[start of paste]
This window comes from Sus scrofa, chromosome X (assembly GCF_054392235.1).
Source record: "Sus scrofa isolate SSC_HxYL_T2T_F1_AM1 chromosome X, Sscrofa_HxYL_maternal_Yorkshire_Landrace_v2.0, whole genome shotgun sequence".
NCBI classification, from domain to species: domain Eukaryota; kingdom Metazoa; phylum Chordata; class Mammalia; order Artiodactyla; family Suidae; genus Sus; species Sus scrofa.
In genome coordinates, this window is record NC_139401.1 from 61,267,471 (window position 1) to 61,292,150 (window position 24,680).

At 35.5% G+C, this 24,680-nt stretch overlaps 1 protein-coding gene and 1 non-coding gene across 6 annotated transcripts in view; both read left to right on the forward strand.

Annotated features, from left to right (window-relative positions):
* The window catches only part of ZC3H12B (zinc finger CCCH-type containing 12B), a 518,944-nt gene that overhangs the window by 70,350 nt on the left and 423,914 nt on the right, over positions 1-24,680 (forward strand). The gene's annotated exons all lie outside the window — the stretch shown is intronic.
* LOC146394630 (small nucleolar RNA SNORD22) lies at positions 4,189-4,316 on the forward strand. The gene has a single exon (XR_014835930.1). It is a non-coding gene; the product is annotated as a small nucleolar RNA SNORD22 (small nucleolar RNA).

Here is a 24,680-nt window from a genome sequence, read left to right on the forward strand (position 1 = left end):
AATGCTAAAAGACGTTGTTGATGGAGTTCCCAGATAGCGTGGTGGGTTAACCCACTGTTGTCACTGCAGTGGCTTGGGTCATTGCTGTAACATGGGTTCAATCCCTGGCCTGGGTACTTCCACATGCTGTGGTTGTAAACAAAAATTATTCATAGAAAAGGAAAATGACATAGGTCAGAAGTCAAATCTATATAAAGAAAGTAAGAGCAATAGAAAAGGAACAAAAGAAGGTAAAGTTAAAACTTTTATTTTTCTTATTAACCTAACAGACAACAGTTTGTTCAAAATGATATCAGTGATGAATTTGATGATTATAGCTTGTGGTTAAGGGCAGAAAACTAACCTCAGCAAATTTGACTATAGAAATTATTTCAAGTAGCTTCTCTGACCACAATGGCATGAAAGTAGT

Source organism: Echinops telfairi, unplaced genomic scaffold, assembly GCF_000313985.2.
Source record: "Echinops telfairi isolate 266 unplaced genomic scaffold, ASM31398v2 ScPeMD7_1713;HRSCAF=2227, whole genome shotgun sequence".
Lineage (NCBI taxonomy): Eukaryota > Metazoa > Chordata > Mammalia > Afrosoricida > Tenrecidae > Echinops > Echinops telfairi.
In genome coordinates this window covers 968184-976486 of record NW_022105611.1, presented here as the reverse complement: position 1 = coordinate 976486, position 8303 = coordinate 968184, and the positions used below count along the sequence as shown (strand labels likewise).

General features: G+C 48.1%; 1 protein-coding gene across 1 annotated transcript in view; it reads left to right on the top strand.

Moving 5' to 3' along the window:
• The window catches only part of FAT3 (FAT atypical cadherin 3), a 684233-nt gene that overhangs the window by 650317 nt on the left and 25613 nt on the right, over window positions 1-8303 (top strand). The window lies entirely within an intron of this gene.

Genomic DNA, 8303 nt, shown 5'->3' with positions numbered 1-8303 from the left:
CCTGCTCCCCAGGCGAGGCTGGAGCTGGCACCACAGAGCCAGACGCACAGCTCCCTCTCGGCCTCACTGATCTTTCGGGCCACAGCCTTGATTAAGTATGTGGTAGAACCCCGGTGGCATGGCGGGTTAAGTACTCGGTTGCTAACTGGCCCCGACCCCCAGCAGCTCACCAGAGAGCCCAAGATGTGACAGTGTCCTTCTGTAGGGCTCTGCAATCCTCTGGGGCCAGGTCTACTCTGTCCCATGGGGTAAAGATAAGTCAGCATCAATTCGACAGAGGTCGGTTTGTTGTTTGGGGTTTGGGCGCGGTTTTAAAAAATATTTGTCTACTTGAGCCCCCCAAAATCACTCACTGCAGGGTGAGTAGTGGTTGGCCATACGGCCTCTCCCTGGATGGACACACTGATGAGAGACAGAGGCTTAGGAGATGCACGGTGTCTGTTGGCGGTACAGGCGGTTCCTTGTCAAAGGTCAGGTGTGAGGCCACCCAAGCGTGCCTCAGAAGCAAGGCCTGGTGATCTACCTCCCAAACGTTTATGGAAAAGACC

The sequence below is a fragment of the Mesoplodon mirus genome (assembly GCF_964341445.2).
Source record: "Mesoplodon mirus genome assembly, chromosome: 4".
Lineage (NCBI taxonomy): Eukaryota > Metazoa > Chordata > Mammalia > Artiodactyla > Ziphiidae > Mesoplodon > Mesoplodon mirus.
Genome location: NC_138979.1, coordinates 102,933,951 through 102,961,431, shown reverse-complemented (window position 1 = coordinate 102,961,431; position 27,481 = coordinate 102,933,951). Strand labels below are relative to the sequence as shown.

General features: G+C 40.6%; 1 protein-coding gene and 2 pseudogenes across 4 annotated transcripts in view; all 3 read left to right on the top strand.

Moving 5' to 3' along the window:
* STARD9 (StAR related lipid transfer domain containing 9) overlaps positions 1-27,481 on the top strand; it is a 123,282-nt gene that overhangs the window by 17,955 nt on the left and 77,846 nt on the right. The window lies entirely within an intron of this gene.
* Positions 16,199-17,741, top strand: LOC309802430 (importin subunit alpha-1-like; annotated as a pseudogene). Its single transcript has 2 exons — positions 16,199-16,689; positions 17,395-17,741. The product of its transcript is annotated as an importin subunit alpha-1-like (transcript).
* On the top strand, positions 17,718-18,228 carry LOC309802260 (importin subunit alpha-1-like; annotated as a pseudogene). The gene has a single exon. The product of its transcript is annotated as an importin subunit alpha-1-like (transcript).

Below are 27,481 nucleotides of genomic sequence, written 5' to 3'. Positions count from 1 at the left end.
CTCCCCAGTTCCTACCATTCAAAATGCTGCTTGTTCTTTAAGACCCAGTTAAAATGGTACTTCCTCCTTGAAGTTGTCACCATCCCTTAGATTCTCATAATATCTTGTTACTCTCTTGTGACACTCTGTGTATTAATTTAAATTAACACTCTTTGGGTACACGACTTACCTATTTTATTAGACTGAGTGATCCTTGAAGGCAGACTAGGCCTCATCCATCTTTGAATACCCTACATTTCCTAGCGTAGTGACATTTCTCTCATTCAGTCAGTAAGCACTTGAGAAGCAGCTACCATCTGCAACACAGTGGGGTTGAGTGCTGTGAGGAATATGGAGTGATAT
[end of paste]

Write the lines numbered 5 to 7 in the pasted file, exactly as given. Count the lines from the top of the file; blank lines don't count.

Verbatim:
At 35.5% G+C, this 24,680-nt stretch overlaps 1 protein-coding gene and 1 non-coding gene across 6 annotated transcripts in view; both read left to right on the forward strand.

Annotated features, from left to right (window-relative positions):
* The window catches only part of ZC3H12B (zinc finger CCCH-type containing 12B), a 518,944-nt gene that overhangs the window by 70,350 nt on the left and 423,914 nt on the right, over positions 1-24,680 (forward strand). The gene's annotated exons all lie outside the window — the stretch shown is intronic.